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Can I be on two leases in the same building?

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Question:

My husband and I have been separated for years, and though my name is still on the lease of the apartment he shares with our son, I live in a different unit in the same building with my mother. Can I add my name to her lease, in addition to the one I share with my husband, in case something happens to her?

Answer:

The answer to your question depends on whether or not your apartments are rent-stabilized, say our experts. 

If you're in a market-rate apartment, there's no reason you couldn't be on two leases, so long as the landlord approves. "Whether or not you can be added to your mother's lease is up to the landlord," says Sam Himmelstein, a lawyer who represents residential and commercial tenants and tenant associations. However, Himmelstein cautions to keep in mind that if you stay on the lease for an apartment you don't live in, you're still liable for the cost of damages to the apartment or unpaid rent, which puts you at some financial risk.

"If the apartments are rent-stabilized, the situation is much messier," says Himmelstein, "And it's very unlikely that the landlord would agree to simply add you to your mother's lease, since they'd be stuck with you as a stabilized tenant for many more years." (Rent-stabilized landlords are locked into minimal rent increases for existing tenants, but have the opportunity to renovate and raise the rent when someone dies or moves out.)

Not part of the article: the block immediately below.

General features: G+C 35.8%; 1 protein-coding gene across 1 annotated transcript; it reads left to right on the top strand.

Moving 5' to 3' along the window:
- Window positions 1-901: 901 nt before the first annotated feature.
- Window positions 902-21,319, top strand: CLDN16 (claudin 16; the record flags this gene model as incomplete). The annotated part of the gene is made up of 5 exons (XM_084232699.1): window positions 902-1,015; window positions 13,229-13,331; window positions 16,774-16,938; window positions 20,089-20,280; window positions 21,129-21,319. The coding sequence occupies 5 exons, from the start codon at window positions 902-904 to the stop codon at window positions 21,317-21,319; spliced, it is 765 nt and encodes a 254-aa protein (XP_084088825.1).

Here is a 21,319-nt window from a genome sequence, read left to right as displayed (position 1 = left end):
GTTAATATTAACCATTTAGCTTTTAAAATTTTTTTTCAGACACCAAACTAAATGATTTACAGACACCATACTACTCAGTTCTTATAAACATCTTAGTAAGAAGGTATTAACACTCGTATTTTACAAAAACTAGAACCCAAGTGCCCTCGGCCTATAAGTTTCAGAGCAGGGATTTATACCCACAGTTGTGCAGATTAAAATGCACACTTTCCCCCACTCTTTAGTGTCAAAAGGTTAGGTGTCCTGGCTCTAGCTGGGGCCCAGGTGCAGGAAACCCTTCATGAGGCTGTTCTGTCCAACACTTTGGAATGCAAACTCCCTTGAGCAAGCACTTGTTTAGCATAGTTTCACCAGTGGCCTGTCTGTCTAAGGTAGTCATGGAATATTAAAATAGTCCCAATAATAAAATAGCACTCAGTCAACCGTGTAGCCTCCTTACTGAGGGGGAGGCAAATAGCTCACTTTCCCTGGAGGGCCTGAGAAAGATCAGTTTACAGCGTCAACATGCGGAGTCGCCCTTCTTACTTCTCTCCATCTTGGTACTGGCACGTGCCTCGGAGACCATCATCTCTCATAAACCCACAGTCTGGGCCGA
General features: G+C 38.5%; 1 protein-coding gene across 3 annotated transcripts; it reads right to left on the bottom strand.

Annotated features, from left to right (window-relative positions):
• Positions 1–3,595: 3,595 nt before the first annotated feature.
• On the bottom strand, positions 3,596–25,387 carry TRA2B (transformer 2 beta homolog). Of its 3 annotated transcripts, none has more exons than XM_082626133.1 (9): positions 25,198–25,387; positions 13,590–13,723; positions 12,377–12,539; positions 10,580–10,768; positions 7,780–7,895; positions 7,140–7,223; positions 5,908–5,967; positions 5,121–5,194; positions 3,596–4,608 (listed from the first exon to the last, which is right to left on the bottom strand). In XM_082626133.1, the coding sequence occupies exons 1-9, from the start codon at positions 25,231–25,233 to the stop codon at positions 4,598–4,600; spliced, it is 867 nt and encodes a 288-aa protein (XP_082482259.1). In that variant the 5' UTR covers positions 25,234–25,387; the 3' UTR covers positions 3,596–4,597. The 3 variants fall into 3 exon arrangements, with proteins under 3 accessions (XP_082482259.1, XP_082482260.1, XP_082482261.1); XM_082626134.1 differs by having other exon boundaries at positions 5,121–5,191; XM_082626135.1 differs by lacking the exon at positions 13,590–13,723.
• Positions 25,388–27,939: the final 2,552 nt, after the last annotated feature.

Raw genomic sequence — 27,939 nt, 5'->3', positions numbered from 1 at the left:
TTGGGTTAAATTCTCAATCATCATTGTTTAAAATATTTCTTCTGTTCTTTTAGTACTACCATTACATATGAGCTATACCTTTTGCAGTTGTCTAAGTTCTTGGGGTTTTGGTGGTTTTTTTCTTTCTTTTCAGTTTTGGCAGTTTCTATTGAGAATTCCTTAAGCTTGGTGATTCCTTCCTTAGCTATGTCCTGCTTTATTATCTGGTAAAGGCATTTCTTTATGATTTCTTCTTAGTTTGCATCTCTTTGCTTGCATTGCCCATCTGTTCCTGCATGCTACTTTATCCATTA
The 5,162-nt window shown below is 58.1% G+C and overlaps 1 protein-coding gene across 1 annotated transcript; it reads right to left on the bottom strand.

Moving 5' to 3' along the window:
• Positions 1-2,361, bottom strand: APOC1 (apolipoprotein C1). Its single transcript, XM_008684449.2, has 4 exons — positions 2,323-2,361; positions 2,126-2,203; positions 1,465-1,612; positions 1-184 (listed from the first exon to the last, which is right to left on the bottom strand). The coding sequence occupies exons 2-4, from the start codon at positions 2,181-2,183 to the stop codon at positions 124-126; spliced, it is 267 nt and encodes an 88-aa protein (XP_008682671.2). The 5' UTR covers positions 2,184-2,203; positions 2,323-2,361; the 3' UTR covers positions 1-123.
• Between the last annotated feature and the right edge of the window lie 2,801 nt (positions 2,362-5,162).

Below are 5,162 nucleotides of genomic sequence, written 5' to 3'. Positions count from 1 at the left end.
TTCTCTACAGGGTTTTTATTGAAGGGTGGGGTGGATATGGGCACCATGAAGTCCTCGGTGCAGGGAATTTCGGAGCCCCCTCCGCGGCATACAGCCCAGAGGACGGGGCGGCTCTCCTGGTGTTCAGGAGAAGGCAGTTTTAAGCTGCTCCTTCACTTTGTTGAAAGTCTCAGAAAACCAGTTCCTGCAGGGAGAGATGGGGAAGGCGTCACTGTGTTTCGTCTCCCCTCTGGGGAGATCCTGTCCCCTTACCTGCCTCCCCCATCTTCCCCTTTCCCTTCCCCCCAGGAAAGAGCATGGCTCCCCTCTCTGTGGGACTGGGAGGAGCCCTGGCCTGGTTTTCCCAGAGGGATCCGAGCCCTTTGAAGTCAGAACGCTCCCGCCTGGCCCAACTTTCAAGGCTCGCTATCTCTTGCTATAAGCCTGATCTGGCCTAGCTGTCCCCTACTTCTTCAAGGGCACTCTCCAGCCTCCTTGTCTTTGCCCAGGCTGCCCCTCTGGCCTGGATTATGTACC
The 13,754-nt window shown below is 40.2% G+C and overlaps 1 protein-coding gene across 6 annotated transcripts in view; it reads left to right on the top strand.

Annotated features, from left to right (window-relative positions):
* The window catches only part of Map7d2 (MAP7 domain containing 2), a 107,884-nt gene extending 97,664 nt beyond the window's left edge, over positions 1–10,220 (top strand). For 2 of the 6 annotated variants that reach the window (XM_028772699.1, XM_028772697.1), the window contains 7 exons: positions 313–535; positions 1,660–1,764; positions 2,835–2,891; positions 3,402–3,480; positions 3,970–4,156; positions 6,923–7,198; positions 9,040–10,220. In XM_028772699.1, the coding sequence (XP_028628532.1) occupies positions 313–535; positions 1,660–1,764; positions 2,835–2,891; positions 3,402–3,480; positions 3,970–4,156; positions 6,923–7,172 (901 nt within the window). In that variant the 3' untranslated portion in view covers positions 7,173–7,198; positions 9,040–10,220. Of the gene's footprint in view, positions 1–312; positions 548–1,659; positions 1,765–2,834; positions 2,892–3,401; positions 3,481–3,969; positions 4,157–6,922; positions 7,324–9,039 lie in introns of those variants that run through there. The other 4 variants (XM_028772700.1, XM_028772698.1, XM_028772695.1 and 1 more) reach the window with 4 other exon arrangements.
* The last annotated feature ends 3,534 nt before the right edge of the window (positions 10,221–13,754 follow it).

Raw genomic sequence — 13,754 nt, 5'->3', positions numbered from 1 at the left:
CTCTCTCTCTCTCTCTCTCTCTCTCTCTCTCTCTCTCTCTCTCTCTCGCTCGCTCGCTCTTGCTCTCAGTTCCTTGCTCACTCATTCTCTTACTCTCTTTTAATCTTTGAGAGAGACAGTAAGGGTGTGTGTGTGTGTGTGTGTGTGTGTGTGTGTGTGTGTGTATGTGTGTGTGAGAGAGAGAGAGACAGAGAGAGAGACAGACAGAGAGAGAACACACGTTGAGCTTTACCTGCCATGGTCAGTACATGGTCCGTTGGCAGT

You'll also be facing an issue of "primary residence," since you no longer live in the apartment your son and husband share. "Any rent-stabilized apartment you're on the lease for is required to be your primary residence," Himmelstein notes, and if the landlord finds out you don't live there full time, they have the right to evict you. Technically, it is possible to have multiple stabilized apartments in the same building—so long as you're splitting your time between both as primary residences—and this is an arrangement somewhat common to married couples who live in the same building. ("They sleep in one, have dinner in the other, and go back and forth between the two," says Himmelstein.)

But this isn't the situation in your case, and if you apply for succesion rights in your mother's apartment, you could wind up getting booted off the lease in your other apartment, or denied succession rights for your mother's, based on the fact that you've been falsely claiming the other apartment as a primary residence by staying on the lease. 

Your best bet here, says Himmelstein, is to take your name off the lease of your old apartment, and continue living with your mother. Once you've lived with her for two years (or one year if you're disabled or over the age of 62), you'll have what's known as "succession rights" to take over the lease after she's gone, and the apartment will be yours.


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